Grecos’ chefs describe their menu of breakfast and lunch items as “Indie street food.” Aiming to provide an eclectic range of foods from all over the world, they offer street tacos, sandwiches, salads, and more. The eatery is located inside the main lobby at Longworth Hall, a historical building that once held freight and passenger locomotives. Paying homage to the rich history, Grecos showcases pictures of graffiti plastered across moving trains.
Cubana Restaurant owner and head chef Mariolis Mora draws on the culinary skills she cultivated in Santiago de Cuba to craft a menu of traditional Cuban cuisine. She grills shredded beef and tosses it with garlic and lime juice to forge her ever-popular vaca frita, and she presses roasted pork, spanish chorizo, and serrano ham between hot bread to build classic cuban sandwiches. For dessert, a cup of cuban espresso offsets the sweetness of housemade flan or bread pudding.
Lauded by the Courier-Journal as a “beach paradise,” Cubana Restaurant’s interior complements the authentic island cuisine. Palm trees pop against vibrant orange and turquoise walls, and the sound of Cuban music inspires impassioned air-bongo solos.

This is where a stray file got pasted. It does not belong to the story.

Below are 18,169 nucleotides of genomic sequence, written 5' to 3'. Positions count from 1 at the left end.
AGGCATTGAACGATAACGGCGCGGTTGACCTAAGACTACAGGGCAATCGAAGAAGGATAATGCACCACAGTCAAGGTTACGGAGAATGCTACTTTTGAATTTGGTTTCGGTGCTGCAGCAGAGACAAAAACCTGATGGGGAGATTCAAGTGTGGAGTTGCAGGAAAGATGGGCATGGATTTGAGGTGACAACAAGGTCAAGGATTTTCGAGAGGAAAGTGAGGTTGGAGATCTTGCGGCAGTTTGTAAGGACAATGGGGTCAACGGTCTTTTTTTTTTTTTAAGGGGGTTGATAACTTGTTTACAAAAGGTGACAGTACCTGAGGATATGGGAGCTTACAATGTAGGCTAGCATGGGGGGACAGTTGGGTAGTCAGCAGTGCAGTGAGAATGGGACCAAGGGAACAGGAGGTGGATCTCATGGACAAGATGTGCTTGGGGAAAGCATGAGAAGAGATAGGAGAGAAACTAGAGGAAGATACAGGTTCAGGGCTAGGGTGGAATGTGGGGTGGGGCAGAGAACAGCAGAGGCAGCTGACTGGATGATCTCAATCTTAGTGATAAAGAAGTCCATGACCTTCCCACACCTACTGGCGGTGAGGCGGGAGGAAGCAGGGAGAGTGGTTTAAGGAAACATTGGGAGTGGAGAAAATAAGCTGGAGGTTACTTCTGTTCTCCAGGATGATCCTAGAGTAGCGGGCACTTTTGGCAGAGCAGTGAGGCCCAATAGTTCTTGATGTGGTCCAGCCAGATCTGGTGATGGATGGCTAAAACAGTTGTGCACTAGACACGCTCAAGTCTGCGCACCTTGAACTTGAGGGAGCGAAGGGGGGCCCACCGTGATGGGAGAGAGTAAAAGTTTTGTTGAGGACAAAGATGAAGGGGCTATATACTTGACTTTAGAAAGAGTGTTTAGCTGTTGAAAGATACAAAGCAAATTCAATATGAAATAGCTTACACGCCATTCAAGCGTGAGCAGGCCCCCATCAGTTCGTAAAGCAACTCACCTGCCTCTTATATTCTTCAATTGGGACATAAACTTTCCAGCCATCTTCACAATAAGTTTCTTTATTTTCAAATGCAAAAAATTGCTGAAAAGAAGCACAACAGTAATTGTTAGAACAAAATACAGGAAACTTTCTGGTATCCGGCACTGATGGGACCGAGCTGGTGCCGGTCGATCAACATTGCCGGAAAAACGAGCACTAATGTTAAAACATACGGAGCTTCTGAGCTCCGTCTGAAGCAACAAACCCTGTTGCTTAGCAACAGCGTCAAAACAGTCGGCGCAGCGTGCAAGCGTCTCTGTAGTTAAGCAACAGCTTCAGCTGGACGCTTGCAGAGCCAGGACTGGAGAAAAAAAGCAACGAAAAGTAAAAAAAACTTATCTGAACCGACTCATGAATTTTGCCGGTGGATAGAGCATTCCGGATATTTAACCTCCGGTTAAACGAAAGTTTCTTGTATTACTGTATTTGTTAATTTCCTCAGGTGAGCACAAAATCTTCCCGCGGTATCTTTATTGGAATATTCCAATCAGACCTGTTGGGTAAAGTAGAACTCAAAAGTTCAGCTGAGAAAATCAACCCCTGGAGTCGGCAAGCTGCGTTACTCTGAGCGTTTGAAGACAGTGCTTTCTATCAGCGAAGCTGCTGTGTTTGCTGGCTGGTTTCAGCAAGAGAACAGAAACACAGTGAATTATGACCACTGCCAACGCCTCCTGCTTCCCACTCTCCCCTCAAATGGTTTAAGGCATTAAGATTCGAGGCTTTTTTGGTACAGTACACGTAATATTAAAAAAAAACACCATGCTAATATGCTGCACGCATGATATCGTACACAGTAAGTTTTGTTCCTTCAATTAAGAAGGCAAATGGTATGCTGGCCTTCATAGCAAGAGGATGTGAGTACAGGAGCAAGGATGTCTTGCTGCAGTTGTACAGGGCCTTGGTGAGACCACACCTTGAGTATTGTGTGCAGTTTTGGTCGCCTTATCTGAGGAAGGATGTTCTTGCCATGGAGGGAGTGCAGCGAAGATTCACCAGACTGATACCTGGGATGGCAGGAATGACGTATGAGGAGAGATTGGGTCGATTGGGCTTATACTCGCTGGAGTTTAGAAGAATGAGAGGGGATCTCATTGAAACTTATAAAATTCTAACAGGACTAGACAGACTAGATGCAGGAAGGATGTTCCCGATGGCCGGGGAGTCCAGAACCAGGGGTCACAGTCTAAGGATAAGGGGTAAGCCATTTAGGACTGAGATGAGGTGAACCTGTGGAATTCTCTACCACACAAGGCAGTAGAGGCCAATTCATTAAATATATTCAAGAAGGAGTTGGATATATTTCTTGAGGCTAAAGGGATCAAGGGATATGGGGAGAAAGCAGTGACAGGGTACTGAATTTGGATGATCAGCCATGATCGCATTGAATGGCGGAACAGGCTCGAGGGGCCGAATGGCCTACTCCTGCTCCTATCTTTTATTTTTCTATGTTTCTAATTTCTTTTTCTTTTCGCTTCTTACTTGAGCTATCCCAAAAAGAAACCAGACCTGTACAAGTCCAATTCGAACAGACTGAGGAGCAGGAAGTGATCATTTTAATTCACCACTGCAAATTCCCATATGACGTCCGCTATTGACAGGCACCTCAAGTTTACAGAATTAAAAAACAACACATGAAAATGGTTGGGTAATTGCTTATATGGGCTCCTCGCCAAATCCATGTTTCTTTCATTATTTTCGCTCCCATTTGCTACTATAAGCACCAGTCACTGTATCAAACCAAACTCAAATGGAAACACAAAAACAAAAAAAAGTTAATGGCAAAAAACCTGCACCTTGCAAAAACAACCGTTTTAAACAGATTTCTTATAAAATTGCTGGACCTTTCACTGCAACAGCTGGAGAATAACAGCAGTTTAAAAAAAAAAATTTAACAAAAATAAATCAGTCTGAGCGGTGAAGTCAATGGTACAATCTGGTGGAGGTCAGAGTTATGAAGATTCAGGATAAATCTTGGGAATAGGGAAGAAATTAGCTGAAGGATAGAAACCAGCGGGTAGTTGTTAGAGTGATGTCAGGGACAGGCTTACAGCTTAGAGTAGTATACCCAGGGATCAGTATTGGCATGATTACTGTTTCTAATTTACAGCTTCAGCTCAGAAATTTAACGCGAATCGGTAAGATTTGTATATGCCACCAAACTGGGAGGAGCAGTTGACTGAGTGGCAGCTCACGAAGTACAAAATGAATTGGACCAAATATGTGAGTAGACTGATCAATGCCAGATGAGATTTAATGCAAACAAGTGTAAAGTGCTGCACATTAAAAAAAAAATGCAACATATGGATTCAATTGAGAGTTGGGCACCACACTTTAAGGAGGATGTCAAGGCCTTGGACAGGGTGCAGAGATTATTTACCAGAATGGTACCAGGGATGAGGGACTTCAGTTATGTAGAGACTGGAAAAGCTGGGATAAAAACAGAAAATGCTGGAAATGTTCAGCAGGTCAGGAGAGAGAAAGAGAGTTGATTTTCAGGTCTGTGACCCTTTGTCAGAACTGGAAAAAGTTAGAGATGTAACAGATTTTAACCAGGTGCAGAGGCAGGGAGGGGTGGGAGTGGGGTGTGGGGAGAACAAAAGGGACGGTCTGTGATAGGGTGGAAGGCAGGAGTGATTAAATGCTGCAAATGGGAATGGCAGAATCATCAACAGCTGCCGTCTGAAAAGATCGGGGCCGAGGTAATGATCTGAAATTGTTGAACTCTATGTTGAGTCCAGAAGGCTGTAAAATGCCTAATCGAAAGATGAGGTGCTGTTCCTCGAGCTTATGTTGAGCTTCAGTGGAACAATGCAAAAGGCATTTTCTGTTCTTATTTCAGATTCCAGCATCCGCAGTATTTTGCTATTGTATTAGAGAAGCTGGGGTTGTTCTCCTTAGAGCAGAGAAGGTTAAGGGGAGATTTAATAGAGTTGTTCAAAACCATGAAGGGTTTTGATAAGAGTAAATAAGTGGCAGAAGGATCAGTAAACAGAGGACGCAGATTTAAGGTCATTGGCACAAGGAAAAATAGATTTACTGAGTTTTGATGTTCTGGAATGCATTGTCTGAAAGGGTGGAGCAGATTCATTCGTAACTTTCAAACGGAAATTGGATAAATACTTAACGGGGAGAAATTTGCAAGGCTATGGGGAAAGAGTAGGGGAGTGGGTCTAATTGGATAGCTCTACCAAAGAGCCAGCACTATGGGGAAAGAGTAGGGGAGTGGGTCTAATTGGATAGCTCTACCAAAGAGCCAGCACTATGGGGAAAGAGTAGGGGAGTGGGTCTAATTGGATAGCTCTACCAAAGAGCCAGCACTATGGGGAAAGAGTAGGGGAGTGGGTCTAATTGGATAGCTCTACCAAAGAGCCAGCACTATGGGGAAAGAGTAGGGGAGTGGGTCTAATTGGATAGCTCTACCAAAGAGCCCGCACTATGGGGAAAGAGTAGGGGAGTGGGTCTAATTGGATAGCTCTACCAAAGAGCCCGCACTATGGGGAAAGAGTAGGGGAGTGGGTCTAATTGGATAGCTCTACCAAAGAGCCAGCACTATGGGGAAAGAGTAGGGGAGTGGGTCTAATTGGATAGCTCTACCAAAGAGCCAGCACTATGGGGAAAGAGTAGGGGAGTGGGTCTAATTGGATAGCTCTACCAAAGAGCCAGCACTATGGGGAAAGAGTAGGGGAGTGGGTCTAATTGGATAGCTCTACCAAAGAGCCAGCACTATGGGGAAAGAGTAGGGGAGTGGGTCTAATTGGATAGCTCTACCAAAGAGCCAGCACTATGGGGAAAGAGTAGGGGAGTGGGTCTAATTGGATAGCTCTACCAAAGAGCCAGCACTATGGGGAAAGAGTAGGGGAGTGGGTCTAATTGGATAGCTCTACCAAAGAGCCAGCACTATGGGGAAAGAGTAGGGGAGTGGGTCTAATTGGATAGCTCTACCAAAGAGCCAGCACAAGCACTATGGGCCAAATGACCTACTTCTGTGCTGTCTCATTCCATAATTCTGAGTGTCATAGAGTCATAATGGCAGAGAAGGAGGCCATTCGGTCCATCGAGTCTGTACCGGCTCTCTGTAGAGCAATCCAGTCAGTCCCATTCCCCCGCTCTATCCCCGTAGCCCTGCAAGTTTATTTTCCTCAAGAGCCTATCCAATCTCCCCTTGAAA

The chefs at El Rincon Cuban Restaurant & Bar treat diners to the tastes of Havana with a menu of authentic Cuban cuisine. Before entrees take the stage, an appetizer of papas rellenas warms taste buds with its orbs of breaded, fried mashed potatoes, each filled with seasoned ground beef, much like most asteroids. Diners can quell lunchtime belly rumblings with the chuleta natural, seasoned grilled-pork-tenderloin steak served with yuca with mojo sauce. Inside the fricassee de pollo, a bone-in quarter chicken simmers in potatoes and a white-wine-and-creole sauce, and the grilled sandwich cubano culls together ham, roasted pork, and cheese. Live musicians belt out festive tunes on weekends, and staff members lay out tarps for late-night salsa dancing or impromptu slip 'n' slide competitions.
Featured in a New York Times article for joining the movement to bring international cuisine to Indianapolis, Flori Schutt and her son Walter Rivera craft dishes from Cuba, Honduras, and Schutt's homeland of El Salvador. In the kitchen, cooks pile mounds of rice next to plantains and yucca, creating entrees of slow-cooked ropa vieja with shredded beef and rabo encendido. In the dining room, guests can sit down next to murals of the ocean and study a chalkboard of daily specials, such as Honduran-style soup or Cuban-style chicken served in Ernest Hemingway’s favorite hat.